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Unstoppable Rebel Wilson

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Forever Cheerleader: Rebel Wilson in a Picture

Cheerleader Forever will be Rebel Wilson’s first film in her new physical form. Making irony about her most famous character, Fat Amy (Fat Amy) in Pitch Perfect, after her weight loss and health journey, some have nicknamed her Fit Amy given her dedication to training and healthy eating. The actress, in recent months, has denounced that in the past, various productions had made her understand that she would lose her gigs as a funny shoulder character if she lost weight. Cheerleader per Semper is the umpteenth test of skill for Rebel Wilson and a “fat” and deservedly vulgar laugh in the face of those who have questioned his abilities. Wilson continues to use her body, her facial expressions and her voice with the same audacity, brazenness and ease as before, easily swinging between serious and thoughtful. Rebel Wilson is unstoppable and we can hope that being a prom queen at 40 is just a new beginning.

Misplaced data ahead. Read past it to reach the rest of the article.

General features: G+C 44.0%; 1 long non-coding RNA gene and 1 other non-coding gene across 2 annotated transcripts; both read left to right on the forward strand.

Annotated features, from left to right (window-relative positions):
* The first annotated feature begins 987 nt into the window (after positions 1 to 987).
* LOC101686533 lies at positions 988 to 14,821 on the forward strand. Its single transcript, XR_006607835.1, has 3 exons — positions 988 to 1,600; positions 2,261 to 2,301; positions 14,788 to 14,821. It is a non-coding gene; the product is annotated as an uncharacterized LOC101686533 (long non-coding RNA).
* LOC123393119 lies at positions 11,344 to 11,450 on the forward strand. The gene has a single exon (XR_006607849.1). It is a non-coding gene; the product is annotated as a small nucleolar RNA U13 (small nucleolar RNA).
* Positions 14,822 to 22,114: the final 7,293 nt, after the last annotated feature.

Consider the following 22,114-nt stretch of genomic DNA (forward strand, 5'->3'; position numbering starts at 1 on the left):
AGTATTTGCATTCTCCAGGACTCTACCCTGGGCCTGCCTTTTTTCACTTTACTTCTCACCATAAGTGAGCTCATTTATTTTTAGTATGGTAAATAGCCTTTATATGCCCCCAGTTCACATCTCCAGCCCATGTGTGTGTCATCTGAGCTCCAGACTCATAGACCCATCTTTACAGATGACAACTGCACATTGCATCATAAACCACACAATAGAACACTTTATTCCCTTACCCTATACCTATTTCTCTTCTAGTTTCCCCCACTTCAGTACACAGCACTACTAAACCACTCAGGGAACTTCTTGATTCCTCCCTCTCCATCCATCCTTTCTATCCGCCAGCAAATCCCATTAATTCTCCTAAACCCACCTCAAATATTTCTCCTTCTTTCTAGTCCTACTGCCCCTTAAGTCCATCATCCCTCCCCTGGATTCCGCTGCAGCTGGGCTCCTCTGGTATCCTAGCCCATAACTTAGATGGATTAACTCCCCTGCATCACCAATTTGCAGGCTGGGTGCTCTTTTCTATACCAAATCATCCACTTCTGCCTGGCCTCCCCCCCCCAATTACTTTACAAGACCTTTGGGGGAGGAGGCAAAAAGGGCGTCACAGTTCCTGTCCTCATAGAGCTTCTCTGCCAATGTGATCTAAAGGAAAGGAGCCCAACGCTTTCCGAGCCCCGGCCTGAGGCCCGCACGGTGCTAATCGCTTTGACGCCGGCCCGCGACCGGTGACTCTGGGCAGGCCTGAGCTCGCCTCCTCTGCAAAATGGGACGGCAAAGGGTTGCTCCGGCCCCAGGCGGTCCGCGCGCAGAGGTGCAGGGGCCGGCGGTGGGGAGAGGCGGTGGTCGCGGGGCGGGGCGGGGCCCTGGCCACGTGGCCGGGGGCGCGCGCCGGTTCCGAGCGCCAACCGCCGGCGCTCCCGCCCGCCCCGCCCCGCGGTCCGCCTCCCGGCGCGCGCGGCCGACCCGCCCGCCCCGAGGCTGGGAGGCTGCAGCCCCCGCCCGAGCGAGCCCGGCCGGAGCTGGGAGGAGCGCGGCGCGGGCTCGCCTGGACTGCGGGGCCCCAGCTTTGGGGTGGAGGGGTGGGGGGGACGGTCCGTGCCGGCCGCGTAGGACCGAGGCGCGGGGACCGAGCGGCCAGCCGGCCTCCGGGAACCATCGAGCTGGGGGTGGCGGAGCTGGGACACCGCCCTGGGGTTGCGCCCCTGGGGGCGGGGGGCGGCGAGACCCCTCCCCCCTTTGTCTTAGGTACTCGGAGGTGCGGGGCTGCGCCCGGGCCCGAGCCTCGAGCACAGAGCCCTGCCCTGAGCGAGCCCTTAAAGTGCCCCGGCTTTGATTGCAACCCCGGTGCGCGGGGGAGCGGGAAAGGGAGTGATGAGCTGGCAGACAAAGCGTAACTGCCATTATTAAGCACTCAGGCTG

We wanted to be Alicia Silverstone

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Forever Cheerleader: Rebel Wilson in a scene from the comedy

If you hadn’t understood it from the trailer, the atmospheres and tones of Cheerleader per Semper recall and evoke, certainly on purpose, a cornerstone of the romantic Teen 90s comedy: Girls in Beverly Hills with the iconic Cher by Alicia Silverstone. That was Stephanie’s model of beauty and success. The high school queen, the head cheerleader had to be destined for a Barbie life, with the perfect house and the perfect boyfriend or husband. “Don’t you get tired of constantly trying to please everyone?“his longtime friend Seth (Sam Richardson) tells Stephanie as the girl is obsessed with Instagram. Isn’t the real drama of adolescence just this constant search for consent? We wanted to be Alicia Silverstone but the greatest lesson in teen movies or in this case of the adolescent multiverses it is that the only thing one needs to be at 18 (and from that age onwards) is ourselves.